Uintas avalanche kills Wyoming man | ParkRecord.com

Uintas avalanche kills Wyoming man

by Patrick Parkinson, of The Record staff

An avalanche killed an experienced snowmobiler Friday afternoon east of Kamas. The victim was identified as 54-year-old Dennis K. Barnes of Evanston, Wyo.

Officials say the slide occurred in the Humpy Creek drainage in the Uinta Mountains at about 2:05 p.m.

"His buddy tried to dig him out," Summit County Sheriff Dave Edmunds said.

Barnes was not wearing an avalanche beacon, Edmunds said.

"By the time they got to him he was deceased," Edmunds said.

Barnes was snowmobiling with another man when he was covered by nearly two feet of snow, said Summit County Sheriff’s Office Sgt. Ron Bridge.

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The slide occurred in Utah near the Wyoming state line. Barnes was pronounced dead at the scene at about 3:41 p.m., Bridge said.

Avalanche danger was considerable in the western Uinta Mountains on Friday, said Craig Gordon, a forecaster with the Utah Avalanche Center. "Considerable danger means for that day human-triggered avalanches were likely," Gordon said.

The slide that killed Barnes was about 600 feet wide and three to five feet deep, according to Gordon.

The avalanche was triggered low on the slope, he explained. "We had the perfect elements coming together: fresh snow and beautiful skies," Gordon said. "These two very experienced gentlemen had no intention of riding on steep slopes that day, so they left their avalanche rescue gear in the truck. That could quite possibly have been a fatal mistake. I would think that having the gear would have helped locate [Barnes] sooner."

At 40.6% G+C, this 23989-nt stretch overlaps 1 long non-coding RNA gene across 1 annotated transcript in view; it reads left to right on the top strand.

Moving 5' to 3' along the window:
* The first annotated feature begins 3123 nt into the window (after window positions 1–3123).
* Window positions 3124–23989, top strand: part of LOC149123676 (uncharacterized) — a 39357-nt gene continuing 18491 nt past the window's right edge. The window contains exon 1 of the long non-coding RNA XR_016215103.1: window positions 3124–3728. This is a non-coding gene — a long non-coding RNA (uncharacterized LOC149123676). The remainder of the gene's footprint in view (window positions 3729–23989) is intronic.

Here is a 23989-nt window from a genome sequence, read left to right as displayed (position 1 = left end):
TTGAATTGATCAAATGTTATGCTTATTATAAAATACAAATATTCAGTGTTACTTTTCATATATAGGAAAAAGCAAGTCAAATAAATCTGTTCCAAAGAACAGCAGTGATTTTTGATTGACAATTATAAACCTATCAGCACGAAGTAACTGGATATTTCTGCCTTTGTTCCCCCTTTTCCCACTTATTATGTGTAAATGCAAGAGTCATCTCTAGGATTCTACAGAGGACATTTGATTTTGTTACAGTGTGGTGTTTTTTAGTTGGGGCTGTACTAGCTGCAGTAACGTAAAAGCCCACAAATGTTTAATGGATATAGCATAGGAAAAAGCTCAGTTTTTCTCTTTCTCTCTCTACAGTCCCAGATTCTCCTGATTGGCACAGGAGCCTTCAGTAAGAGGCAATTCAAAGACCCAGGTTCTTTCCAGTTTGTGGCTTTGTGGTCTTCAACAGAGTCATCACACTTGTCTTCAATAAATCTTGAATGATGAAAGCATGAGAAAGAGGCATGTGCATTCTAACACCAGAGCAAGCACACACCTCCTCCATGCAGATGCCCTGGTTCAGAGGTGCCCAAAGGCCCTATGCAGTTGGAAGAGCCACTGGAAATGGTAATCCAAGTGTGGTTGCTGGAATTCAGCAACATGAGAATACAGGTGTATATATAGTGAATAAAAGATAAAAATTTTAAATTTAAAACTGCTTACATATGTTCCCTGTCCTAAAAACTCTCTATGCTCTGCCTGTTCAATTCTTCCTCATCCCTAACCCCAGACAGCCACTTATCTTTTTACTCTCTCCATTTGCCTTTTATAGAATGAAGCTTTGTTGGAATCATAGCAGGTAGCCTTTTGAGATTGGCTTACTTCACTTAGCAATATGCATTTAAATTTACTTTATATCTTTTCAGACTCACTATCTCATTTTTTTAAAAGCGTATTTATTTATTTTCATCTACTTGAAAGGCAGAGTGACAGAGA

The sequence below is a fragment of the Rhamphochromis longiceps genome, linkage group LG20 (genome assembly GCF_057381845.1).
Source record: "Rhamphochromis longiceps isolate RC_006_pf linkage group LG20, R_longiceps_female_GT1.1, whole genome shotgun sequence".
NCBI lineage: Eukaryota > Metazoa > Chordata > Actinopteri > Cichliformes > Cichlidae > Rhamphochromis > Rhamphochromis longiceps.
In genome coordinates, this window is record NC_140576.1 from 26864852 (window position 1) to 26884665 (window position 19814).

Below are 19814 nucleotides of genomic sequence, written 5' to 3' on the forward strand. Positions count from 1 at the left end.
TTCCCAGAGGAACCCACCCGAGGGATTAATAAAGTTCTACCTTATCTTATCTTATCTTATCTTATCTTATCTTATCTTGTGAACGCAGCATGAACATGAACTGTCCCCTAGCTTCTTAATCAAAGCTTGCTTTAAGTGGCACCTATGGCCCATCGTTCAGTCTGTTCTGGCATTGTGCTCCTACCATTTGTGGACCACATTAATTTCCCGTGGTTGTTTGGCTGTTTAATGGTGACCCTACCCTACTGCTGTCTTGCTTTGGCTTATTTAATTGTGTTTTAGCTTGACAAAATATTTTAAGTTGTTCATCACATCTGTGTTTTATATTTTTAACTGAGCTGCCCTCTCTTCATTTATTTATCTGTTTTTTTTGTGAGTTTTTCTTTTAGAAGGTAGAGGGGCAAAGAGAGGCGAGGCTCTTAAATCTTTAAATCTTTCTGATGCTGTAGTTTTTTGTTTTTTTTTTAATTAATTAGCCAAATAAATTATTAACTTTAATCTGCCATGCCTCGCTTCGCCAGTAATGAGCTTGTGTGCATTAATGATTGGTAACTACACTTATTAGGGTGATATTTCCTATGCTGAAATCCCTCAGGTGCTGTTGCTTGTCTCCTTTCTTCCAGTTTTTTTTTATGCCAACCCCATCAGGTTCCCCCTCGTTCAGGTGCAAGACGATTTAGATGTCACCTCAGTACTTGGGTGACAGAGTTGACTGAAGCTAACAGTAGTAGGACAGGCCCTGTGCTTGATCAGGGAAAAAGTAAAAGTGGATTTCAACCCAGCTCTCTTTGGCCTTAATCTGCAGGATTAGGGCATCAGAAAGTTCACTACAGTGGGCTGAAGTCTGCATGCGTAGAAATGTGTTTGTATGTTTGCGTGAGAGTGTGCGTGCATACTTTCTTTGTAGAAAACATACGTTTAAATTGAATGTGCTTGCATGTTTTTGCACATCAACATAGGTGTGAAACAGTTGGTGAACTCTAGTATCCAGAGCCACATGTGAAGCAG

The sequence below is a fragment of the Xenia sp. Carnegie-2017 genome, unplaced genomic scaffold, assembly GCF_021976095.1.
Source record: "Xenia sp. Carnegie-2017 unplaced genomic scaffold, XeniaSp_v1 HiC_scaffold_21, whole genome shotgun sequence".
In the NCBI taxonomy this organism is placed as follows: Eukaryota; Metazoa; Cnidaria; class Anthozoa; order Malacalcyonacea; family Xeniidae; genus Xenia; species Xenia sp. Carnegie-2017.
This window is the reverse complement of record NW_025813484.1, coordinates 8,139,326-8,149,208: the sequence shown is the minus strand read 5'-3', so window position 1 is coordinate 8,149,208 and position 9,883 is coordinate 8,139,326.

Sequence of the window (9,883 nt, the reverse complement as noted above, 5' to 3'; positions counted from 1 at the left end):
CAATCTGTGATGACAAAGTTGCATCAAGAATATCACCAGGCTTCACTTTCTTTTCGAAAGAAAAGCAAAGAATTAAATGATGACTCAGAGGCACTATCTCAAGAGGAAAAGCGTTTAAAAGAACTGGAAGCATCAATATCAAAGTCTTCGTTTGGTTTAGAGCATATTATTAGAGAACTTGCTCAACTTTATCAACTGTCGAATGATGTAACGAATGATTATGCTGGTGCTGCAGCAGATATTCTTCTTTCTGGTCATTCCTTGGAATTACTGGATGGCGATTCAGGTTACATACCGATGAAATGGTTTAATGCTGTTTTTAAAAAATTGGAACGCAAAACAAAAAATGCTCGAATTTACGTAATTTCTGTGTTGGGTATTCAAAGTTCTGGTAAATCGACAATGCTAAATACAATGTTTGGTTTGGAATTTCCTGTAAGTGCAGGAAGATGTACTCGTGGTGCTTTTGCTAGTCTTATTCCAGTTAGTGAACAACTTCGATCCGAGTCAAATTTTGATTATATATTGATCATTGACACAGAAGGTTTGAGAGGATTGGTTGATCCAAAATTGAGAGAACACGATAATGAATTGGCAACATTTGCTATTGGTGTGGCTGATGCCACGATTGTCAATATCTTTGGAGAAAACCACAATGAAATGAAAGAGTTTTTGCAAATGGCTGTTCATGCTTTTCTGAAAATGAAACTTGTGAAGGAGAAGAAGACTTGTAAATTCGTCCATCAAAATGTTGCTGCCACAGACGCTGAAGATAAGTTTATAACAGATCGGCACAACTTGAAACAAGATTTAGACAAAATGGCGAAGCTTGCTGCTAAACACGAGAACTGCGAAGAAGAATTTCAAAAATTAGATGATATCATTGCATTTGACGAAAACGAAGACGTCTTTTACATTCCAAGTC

According to Gordon, both snowmobilers are well known in their community.

Barnes might have been buried for more than 30 minutes, he said.

"For this gentleman’s partner, these certainly were heroic efforts to save his friend’s life," Gordon said.

Barnes was found after the tip of his snowmobile was spotted sticking out of the snow.

"Barnes found a weakness in the snow pack and then he kicked the legs out from underneath it," Gordon said. "Whenever you have very strong snow on weak snow or weakening snow that is a big red flag We have a lot of very strong dense snow on top of some weakening snow so that is not a good combination."

Avalanche danger in the Uinta Mountains on Monday was reported to be considerable.

"Given the conditions, no matter what you always go out with your safety gear with you," Gordon said. "I don’t leave my house without my beacon and shovel and probe."